Nitrogen controls plant canopy light-use efficiency in temperate and boreal ecosystems
Research output: Contribution to journal › Review article
Optimum daily light-use efficiency (LUE) and normalized canopy photosynthesis (GEE*) rate, a proxy for LUE, have been derived from eddy covariance CO2 flux measurements obtained at a range of sites located in the mid to high latitudes. These two variables were analyzed with respect to environmental conditions, plant functional types (PFT) and leaf nitrogen concentration, in an attempt to characterize their variability and their potential drivers. LUE averaged 0.0182 mol/mol with a coefficient of variation of 37% (42% for GEE*). Foliar nitrogen N of the dominant plant species was found to explain 71% of LUE (n = 26) and 62% of GEE* (n = 44) variance, across all PFTs and sites. Mean Annual Temperature, MAT, explained 27% of LUE variance, and the two factors (MAT and N) combined in a simple linear model explain 80% of LUE and 76% GEE* variance. These results showed that plant canopies in the temperate, boreal and arctic zones fit into a general scheme closely related to the one, which had been established for plant leaves worldwide. The N-MAT- LUE relationships offer perspectives for LUE-based models of terrestrial photosynthesis based on remote sensing. On a continental scale, the decrease of LUE from the temperate to the arctic zone found in the data derived from flux measurements is not in line with LUE resulting from inversion of atmospheric CO2.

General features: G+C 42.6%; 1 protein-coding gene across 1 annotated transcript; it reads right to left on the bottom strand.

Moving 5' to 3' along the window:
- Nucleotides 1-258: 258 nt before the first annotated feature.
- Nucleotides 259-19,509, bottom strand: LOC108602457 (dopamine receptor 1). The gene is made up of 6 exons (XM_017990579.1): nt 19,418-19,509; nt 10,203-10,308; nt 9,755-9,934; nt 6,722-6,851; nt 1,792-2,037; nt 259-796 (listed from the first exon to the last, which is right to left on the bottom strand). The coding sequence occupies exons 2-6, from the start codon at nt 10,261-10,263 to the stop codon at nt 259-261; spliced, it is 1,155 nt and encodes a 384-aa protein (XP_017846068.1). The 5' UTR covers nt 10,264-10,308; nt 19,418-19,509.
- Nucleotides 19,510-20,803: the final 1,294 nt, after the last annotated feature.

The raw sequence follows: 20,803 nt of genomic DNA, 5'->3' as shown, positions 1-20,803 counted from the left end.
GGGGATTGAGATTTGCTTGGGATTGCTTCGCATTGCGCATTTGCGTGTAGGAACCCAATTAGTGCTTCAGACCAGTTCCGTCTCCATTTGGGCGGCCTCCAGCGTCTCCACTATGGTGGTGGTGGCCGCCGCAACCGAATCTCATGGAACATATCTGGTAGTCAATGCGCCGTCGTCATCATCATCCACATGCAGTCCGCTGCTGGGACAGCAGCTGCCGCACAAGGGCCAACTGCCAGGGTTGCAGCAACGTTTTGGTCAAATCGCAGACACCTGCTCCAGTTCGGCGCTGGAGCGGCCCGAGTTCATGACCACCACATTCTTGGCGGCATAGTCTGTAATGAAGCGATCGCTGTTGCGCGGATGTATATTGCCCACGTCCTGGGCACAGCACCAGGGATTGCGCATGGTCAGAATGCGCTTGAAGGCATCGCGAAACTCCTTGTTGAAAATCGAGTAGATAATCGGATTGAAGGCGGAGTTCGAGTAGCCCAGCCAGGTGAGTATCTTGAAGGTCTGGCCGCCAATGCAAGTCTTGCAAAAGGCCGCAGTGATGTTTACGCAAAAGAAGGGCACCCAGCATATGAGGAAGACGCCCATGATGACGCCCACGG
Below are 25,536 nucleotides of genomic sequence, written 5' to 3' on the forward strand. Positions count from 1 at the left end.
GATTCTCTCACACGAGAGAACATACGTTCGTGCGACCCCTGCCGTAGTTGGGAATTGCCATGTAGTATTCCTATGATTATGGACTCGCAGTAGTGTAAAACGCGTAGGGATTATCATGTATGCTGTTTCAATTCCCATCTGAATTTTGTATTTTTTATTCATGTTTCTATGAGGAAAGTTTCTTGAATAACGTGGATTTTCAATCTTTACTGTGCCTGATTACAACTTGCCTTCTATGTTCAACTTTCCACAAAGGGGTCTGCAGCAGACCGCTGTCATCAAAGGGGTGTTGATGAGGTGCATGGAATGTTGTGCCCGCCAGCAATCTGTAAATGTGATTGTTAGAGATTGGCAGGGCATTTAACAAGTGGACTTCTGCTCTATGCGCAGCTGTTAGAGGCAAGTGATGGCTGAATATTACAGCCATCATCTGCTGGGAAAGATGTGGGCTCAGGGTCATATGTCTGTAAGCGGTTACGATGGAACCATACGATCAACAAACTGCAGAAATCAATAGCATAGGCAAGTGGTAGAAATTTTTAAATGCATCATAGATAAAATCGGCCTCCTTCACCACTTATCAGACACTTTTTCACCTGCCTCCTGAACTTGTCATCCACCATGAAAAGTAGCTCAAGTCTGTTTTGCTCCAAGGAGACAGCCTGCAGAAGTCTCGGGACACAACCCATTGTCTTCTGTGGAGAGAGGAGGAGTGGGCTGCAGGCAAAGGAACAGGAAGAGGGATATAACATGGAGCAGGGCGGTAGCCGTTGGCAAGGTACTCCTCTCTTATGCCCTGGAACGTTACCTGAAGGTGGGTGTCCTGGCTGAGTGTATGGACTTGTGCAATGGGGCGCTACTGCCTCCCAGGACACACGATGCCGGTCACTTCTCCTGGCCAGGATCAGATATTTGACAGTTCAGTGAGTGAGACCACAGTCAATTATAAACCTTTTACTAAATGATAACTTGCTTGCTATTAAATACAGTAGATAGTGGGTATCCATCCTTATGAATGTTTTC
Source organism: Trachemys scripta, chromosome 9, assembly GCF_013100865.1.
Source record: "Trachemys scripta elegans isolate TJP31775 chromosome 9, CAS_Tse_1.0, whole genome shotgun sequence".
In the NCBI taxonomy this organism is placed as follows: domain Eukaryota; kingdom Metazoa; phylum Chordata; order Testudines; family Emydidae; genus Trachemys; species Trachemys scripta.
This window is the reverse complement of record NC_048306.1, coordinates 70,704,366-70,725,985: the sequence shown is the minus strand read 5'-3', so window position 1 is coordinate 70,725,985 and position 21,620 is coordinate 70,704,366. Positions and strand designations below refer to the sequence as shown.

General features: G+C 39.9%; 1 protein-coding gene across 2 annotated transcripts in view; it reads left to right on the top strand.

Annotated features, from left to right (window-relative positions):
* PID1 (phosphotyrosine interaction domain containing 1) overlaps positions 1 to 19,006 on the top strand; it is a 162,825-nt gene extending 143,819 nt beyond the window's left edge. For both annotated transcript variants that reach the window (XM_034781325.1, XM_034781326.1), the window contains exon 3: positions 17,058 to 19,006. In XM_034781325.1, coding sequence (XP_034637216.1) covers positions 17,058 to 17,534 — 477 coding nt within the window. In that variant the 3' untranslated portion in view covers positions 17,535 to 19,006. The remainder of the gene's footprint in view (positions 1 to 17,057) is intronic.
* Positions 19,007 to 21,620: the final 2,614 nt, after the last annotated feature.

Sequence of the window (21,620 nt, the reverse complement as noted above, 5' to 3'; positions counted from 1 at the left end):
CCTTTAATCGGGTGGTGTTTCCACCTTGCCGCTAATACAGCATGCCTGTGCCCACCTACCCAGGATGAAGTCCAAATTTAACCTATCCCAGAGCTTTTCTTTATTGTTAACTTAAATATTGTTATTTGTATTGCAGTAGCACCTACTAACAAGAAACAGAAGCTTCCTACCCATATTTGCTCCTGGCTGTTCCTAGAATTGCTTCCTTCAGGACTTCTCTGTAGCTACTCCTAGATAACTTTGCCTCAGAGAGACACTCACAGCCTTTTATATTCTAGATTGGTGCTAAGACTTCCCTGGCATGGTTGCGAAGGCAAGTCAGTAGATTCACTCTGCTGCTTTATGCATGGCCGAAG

|Research areas and keywords||
Subject classification (UKÄ) – MANDATORY
|Journal||Journal of Geophysical Research|
|Publication status||Published - 2008|